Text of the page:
While Minnesota's methodical style of play has worked, they haven't been explosive. Wisconsin has allowed just five plays to go for over 40 yards in this season, and they are extremely efficient at keeping offenses within a 10-yard zone. Look for Wisconsin's 5'9" standout Sojourn Shelton roaming the field on Saturday. He's tied for the Big Ten lead in interceptions, and it's certainly not a fluke.
Verdict: Wisconsin Big Play Defense
The Gophers haven't been a deep-shot kind of team this year, and it's worked to their advantage. They grind teams out and try to win the time of possession battle, so Wisconsin's going to have to win in the trenches on most downs if they want to keep the Gophers from running their offense the way they want to try and force a few punts out of them and give the ball back to their offense.
The Badgers have done a nice job of preventing big plays this year, but that won't matter as much if the Gophers keep converting on third down. The Badgers have some experience in this kind of trench war dating back to their game against Iowa, so I'm giving them a slight edge here.
Verdict: Wisconsin Big Play Defense
Wisconsin's Gary Andersen vs. Gophers' Jerry Kill and Tracy Claeys
Telling a Gopher football fan at the beginning of this season that their team would win 8 games would have been met with a reply in the ballpark of, "Great, so we won our bowl game even!"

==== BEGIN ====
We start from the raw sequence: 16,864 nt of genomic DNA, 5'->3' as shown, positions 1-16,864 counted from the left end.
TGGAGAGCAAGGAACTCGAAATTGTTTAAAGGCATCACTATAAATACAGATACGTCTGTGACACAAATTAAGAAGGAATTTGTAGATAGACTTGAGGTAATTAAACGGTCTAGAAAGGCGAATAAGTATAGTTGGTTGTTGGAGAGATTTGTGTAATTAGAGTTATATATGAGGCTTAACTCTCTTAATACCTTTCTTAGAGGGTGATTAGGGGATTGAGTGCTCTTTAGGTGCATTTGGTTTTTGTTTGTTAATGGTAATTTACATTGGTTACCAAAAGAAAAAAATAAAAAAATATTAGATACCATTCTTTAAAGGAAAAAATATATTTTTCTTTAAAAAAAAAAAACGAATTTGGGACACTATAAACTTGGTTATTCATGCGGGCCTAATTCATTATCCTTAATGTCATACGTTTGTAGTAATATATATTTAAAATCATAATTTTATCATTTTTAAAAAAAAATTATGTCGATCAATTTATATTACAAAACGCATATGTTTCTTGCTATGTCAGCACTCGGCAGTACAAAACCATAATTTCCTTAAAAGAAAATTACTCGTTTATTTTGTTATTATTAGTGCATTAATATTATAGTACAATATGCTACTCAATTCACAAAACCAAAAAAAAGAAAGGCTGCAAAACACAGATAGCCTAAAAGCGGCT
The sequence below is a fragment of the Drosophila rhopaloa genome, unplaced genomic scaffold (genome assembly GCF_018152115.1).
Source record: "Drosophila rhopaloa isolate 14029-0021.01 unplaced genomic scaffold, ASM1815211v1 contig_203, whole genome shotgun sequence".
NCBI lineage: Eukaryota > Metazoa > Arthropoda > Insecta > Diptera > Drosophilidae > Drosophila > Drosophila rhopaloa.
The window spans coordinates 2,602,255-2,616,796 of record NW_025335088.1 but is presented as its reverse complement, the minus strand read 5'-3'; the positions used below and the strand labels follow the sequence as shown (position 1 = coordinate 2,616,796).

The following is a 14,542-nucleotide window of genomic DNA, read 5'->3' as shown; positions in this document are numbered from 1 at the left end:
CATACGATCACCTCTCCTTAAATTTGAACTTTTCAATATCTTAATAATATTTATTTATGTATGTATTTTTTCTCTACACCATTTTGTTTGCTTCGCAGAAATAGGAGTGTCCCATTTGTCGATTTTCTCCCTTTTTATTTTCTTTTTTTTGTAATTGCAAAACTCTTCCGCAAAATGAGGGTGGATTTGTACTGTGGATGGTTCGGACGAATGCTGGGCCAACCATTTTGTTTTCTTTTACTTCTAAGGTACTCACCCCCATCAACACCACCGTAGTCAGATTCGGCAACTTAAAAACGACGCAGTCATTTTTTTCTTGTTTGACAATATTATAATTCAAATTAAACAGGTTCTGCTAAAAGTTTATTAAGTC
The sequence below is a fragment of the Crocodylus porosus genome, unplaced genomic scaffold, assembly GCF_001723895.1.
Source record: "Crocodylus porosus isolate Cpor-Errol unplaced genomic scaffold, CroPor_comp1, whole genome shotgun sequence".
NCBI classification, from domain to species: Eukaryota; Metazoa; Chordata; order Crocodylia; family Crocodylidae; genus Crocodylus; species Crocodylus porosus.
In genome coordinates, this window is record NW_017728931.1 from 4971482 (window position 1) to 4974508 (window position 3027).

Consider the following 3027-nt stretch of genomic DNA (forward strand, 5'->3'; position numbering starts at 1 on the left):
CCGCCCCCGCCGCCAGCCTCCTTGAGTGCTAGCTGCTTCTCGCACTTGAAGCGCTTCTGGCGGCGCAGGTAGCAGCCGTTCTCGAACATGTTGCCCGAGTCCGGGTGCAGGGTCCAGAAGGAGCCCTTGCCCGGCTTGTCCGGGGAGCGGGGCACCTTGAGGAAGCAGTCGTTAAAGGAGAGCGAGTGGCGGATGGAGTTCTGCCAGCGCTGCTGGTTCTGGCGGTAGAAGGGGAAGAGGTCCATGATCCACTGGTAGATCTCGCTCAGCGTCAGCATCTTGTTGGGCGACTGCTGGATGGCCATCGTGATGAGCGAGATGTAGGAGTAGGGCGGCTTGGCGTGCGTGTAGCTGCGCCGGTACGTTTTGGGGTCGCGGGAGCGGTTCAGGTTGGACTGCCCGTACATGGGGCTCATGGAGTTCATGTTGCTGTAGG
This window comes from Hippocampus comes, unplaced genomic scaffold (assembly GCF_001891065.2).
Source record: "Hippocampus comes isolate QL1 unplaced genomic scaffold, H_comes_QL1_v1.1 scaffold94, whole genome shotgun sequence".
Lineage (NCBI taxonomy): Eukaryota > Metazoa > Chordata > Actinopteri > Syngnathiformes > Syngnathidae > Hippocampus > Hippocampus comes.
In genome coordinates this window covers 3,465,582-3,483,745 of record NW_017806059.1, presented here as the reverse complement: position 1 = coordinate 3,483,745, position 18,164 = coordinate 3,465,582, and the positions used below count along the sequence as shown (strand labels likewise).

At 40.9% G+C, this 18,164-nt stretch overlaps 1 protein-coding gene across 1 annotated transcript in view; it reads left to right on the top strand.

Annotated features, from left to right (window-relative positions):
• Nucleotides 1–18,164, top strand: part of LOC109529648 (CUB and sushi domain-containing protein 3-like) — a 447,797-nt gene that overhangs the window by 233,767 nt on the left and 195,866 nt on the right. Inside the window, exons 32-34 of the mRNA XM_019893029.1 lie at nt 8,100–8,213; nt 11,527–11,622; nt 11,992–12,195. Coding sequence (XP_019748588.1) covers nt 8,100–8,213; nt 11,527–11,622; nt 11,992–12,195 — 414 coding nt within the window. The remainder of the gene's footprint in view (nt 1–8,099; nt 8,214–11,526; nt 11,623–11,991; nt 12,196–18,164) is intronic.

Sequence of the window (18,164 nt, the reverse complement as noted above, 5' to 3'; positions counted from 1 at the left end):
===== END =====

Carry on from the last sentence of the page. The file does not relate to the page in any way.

An improved season was an expectation, but officials from bowls like the Gator and Capital One releasing statements such as "we are certainly watching the Gophers closely" is essentially too many cherries on top to know there's a sundae somewhere beneath.
Jerry Kill is past unique. There's a certain charisma about him that keeps the players engaged and selfless, displaying a willingness to listen to any coach that takes the sideline even if the guy that recruited them is out of sight and up in the booth. Some coaches just have those indefinable qualities, and Coach Kill is one of them.
Gary Andresen is a defensive-minded coach that fast-forwarded the transition process that most 3-4 switches endure, and is now 8-2 in his first season as the Wisconsin head football coach. Andersen is a benefactor all who he comes in contact with, expressing a clear bond with his players, past and present. In fact, when Andersen left the role of head coach at Utah State after their 11-2 season in 2012, he called every one of Utah St. players individually to inform them of his decision to move on and start a new journey at the University of Wisconsin.
Simple decision, and the only correct one.
This one is a little difficult to dissect, because we really haven't seen Andersen tested when it comes to in-game coaching situations. The one big thing you could criticize would be the end of the Arizona State game, where they had Joel Stave take a knee to center the ball instead of kicking from the right hash mark. That wouldn't have been an issue if the Pac-12 officials hadn't made a mistake and spotted the ball in time, but it's really all we have to pick at so far. When it comes to Claeys and Jerry Kill I think they have some major intangibles going for them, so in the absence of many controversial coaching decisions on either side I think the intangibles give the Gophers and edge here.
Verdict: Claeys & Kill